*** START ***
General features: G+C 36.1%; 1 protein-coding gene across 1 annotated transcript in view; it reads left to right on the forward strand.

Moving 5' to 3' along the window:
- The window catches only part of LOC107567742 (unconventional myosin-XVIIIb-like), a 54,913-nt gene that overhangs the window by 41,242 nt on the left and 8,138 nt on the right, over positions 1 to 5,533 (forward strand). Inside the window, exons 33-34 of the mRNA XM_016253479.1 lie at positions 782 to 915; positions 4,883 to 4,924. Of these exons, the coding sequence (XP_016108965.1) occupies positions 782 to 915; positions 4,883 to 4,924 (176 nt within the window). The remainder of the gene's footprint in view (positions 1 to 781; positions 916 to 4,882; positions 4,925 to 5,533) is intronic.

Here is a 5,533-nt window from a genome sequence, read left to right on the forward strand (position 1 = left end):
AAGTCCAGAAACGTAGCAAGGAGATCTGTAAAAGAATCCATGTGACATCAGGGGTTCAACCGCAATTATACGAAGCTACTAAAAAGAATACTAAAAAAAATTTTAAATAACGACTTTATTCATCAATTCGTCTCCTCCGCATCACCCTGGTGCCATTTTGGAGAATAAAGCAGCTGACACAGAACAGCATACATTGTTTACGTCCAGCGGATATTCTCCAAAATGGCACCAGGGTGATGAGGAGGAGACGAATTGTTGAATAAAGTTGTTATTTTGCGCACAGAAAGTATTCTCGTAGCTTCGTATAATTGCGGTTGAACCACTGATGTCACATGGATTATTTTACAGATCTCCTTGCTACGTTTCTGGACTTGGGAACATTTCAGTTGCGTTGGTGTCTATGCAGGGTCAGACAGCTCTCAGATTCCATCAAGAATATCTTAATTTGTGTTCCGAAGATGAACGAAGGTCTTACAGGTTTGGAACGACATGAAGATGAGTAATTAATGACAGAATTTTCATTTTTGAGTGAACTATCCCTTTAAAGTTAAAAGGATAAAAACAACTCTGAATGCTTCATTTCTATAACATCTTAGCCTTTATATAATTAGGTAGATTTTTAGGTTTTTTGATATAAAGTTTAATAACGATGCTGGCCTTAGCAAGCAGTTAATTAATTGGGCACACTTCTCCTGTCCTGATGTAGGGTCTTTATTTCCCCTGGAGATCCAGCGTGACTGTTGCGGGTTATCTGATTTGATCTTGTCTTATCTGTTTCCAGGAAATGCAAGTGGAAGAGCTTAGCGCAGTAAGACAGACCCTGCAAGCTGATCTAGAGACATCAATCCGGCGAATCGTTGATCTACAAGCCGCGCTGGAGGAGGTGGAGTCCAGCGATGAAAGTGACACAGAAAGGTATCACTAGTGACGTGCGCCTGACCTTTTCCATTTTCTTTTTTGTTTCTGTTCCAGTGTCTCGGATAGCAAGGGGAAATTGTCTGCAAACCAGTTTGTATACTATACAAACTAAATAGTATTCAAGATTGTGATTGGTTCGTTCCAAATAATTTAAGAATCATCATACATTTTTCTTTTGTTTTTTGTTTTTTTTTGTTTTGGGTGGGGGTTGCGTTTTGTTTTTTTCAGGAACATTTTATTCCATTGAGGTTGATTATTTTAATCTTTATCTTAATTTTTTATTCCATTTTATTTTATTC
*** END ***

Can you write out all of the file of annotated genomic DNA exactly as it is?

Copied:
General features: G+C 36.1%; 1 protein-coding gene across 1 annotated transcript in view; it reads left to right on the forward strand.

Moving 5' to 3' along the window:
- The window catches only part of LOC107567742 (unconventional myosin-XVIIIb-like), a 54,913-nt gene that overhangs the window by 41,242 nt on the left and 8,138 nt on the right, over positions 1 to 5,533 (forward strand). Inside the window, exons 33-34 of the mRNA XM_016253479.1 lie at positions 782 to 915; positions 4,883 to 4,924. Of these exons, the coding sequence (XP_016108965.1) occupies positions 782 to 915; positions 4,883 to 4,924 (176 nt within the window). The remainder of the gene's footprint in view (positions 1 to 781; positions 916 to 4,882; positions 4,925 to 5,533) is intronic.

Here is a 5,533-nt window from a genome sequence, read left to right on the forward strand (position 1 = left end):
AAGTCCAGAAACGTAGCAAGGAGATCTGTAAAAGAATCCATGTGACATCAGGGGTTCAACCGCAATTATACGAAGCTACTAAAAAGAATACTAAAAAAAATTTTAAATAACGACTTTATTCATCAATTCGTCTCCTCCGCATCACCCTGGTGCCATTTTGGAGAATAAAGCAGCTGACACAGAACAGCATACATTGTTTACGTCCAGCGGATATTCTCCAAAATGGCACCAGGGTGATGAGGAGGAGACGAATTGTTGAATAAAGTTGTTATTTTGCGCACAGAAAGTATTCTCGTAGCTTCGTATAATTGCGGTTGAACCACTGATGTCACATGGATTATTTTACAGATCTCCTTGCTACGTTTCTGGACTTGGGAACATTTCAGTTGCGTTGGTGTCTATGCAGGGTCAGACAGCTCTCAGATTCCATCAAGAATATCTTAATTTGTGTTCCGAAGATGAACGAAGGTCTTACAGGTTTGGAACGACATGAAGATGAGTAATTAATGACAGAATTTTCATTTTTGAGTGAACTATCCCTTTAAAGTTAAAAGGATAAAAACAACTCTGAATGCTTCATTTCTATAACATCTTAGCCTTTATATAATTAGGTAGATTTTTAGGTTTTTTGATATAAAGTTTAATAACGATGCTGGCCTTAGCAAGCAGTTAATTAATTGGGCACACTTCTCCTGTCCTGATGTAGGGTCTTTATTTCCCCTGGAGATCCAGCGTGACTGTTGCGGGTTATCTGATTTGATCTTGTCTTATCTGTTTCCAGGAAATGCAAGTGGAAGAGCTTAGCGCAGTAAGACAGACCCTGCAAGCTGATCTAGAGACATCAATCCGGCGAATCGTTGATCTACAAGCCGCGCTGGAGGAGGTGGAGTCCAGCGATGAAAGTGACACAGAAAGGTATCACTAGTGACGTGCGCCTGACCTTTTCCATTTTCTTTTTTGTTTCTGTTCCAGTGTCTCGGATAGCAAGGGGAAATTGTCTGCAAACCAGTTTGTATACTATACAAACTAAATAGTATTCAAGATTGTGATTGGTTCGTTCCAAATAATTTAAGAATCATCATACATTTTTCTTTTGTTTTTTGTTTTTTTTTGTTTTGGGTGGGGGTTGCGTTTTGTTTTTTTCAGGAACATTTTATTCCATTGAGGTTGATTATTTTAATCTTTATCTTAATTTTTTATTCCATTTTATTTTATTC